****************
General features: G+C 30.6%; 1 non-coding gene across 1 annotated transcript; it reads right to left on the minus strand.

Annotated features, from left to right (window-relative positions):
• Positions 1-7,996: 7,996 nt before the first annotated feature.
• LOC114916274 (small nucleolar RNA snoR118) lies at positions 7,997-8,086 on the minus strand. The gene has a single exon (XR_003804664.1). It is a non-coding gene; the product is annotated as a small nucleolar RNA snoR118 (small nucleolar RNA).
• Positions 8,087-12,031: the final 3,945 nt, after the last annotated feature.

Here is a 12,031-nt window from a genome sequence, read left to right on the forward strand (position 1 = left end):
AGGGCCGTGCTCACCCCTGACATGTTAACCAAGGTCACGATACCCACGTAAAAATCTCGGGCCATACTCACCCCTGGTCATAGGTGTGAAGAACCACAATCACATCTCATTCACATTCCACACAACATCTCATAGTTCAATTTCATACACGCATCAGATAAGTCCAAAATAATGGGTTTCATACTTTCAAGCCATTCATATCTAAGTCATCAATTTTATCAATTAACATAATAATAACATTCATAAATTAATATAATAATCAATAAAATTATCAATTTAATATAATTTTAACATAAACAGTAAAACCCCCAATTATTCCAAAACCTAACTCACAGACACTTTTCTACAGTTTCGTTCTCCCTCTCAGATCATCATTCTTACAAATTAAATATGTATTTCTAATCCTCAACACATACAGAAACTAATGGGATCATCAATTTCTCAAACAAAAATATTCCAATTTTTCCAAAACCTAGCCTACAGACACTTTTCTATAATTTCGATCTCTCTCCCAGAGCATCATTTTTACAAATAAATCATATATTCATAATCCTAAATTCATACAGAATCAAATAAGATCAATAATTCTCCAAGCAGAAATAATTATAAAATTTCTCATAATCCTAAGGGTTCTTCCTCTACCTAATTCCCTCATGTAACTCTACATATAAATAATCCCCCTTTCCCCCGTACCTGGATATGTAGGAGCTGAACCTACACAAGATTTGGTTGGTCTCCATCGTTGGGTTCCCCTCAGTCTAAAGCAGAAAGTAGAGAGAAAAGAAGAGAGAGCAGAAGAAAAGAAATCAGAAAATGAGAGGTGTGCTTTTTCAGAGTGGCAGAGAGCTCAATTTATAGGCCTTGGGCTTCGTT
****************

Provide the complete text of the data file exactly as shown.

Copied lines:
General features: G+C 30.6%; 1 non-coding gene across 1 annotated transcript; it reads right to left on the minus strand.

Annotated features, from left to right (window-relative positions):
• Positions 1-7,996: 7,996 nt before the first annotated feature.
• LOC114916274 (small nucleolar RNA snoR118) lies at positions 7,997-8,086 on the minus strand. The gene has a single exon (XR_003804664.1). It is a non-coding gene; the product is annotated as a small nucleolar RNA snoR118 (small nucleolar RNA).
• Positions 8,087-12,031: the final 3,945 nt, after the last annotated feature.

Here is a 12,031-nt window from a genome sequence, read left to right on the forward strand (position 1 = left end):
AGGGCCGTGCTCACCCCTGACATGTTAACCAAGGTCACGATACCCACGTAAAAATCTCGGGCCATACTCACCCCTGGTCATAGGTGTGAAGAACCACAATCACATCTCATTCACATTCCACACAACATCTCATAGTTCAATTTCATACACGCATCAGATAAGTCCAAAATAATGGGTTTCATACTTTCAAGCCATTCATATCTAAGTCATCAATTTTATCAATTAACATAATAATAACATTCATAAATTAATATAATAATCAATAAAATTATCAATTTAATATAATTTTAACATAAACAGTAAAACCCCCAATTATTCCAAAACCTAACTCACAGACACTTTTCTACAGTTTCGTTCTCCCTCTCAGATCATCATTCTTACAAATTAAATATGTATTTCTAATCCTCAACACATACAGAAACTAATGGGATCATCAATTTCTCAAACAAAAATATTCCAATTTTTCCAAAACCTAGCCTACAGACACTTTTCTATAATTTCGATCTCTCTCCCAGAGCATCATTTTTACAAATAAATCATATATTCATAATCCTAAATTCATACAGAATCAAATAAGATCAATAATTCTCCAAGCAGAAATAATTATAAAATTTCTCATAATCCTAAGGGTTCTTCCTCTACCTAATTCCCTCATGTAACTCTACATATAAATAATCCCCCTTTCCCCCGTACCTGGATATGTAGGAGCTGAACCTACACAAGATTTGGTTGGTCTCCATCGTTGGGTTCCCCTCAGTCTAAAGCAGAAAGTAGAGAGAAAAGAAGAGAGAGCAGAAGAAAAGAAATCAGAAAATGAGAGGTGTGCTTTTTCAGAGTGGCAGAGAGCTCAATTTATAGGCCTTGGGCTTCGTT